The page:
Meanwhile, the fate of Latika can only be guessed at until Jamal resumes his desperate search to discover she’s become a child prostitute. When the boys go to search for her, this is probably the only time in the movie where we see an abundance of women. In the film, their purpose is to only serve the men, and we see glimpses of Latika dancing for an older man. Jamal and Salim burst in to save her, only to have Maman waltz in. Latika is, once again, portrayed as being powerless as she simply watches as the men argue over her fate. She doesn’t protest or otherwise attempt to run away. SPOILER: Once Salim kills Maman, they escape to an abandoned hotel. (end spoiler).
Once at the hotel, Jamal and Latika discuss destiny, which has “bonded” them and is what compelled him to search for her. There is a scene where Latika is taking a shower, and she comes out to get a towel from Jamal. She asks if Salim is still there, who contorts his face with disgust then promptly leaves the hotel room to visit Javed (played by Mahesh Manjrekar), the nemesis of Maman. It’s presumed that he has sold Latika’s virginity to him because he comes back to the hotel, and kicks Jamal out with a gun pointed at his head.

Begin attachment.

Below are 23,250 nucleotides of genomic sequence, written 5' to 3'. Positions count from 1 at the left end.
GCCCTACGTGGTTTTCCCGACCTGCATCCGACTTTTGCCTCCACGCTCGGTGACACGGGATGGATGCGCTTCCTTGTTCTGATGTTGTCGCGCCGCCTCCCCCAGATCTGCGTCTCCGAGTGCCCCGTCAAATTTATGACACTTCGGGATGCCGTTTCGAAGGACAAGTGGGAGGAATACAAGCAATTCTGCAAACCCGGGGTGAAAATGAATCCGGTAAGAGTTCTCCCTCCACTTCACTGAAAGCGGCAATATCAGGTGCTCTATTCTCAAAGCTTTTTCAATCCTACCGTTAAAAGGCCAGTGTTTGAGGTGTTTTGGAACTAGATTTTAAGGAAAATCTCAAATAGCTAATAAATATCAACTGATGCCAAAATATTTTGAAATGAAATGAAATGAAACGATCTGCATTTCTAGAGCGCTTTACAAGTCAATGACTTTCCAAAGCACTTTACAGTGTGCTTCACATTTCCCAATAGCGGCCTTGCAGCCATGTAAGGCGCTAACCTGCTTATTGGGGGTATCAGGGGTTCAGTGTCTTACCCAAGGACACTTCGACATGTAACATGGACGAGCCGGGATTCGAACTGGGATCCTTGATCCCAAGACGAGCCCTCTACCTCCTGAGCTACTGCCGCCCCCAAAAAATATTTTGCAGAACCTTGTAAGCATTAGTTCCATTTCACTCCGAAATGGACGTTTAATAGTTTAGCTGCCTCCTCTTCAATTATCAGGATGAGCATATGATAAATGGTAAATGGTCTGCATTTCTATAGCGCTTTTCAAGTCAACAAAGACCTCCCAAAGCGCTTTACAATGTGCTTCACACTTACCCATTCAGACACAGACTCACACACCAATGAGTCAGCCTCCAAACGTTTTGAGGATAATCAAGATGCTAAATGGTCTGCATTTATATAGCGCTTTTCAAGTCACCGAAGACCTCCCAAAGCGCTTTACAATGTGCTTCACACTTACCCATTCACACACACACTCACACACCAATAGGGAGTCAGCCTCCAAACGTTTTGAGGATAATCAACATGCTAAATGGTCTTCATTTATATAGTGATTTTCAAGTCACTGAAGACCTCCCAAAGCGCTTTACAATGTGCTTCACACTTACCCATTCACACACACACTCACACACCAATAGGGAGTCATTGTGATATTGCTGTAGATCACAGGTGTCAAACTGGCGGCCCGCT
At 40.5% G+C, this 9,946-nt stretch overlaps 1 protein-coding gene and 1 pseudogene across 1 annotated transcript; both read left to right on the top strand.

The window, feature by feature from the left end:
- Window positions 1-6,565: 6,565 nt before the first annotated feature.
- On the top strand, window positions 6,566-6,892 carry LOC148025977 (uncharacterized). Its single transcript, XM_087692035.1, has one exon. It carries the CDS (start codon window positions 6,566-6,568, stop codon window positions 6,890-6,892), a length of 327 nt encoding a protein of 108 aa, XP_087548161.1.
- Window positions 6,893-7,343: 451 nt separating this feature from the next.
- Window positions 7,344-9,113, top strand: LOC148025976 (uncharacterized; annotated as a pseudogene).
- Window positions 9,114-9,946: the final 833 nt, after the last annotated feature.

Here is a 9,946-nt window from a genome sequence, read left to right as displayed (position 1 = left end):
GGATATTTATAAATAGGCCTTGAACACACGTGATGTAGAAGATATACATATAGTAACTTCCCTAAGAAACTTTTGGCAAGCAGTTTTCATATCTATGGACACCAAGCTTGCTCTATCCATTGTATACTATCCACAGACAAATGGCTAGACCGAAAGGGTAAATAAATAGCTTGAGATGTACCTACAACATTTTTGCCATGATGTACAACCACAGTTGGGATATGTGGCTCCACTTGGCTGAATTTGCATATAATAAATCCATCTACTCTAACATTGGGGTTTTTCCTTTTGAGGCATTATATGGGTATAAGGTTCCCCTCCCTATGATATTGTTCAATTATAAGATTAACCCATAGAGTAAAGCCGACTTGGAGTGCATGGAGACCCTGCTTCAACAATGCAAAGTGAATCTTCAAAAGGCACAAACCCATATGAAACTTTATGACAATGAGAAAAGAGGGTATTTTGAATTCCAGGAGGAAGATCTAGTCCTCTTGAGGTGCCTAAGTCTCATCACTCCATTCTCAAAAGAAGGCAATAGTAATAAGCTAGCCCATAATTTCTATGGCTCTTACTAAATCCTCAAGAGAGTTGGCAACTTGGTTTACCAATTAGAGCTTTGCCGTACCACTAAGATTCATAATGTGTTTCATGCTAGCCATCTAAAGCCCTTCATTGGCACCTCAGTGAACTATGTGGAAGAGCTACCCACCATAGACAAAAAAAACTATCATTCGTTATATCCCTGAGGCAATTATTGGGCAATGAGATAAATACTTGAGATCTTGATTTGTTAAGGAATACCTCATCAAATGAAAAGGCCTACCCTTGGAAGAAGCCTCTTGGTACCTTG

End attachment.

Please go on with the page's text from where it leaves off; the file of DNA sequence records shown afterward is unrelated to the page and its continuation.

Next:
In this scene, Latika comes out and tells Jamal to go – perhaps to save him – and heads back into the room with Salim. This is the last time that Jamal sees Latika for several years.
Bhat says that women in India have: “Lesser means – assets, skills, employment options, education, legal resources, financial resources – to overcome poverty than men, and are more economically insecure and vulnerable in times of crisis.” After this incident, we see Jamal working in a call center, serving tea to the employees while Salim has settled for a life of crime working for Javed. Jamal lies his way into Javed’s mansion when he sees Latika standing on a balcony, and when he enters the house, she’s excited to see him but then emotionally retreats.
Jamal notices a bruised eye, and tries to convince her to leave with him.
“And live off of what?” Latika asks.
“Love.” Jamal replies.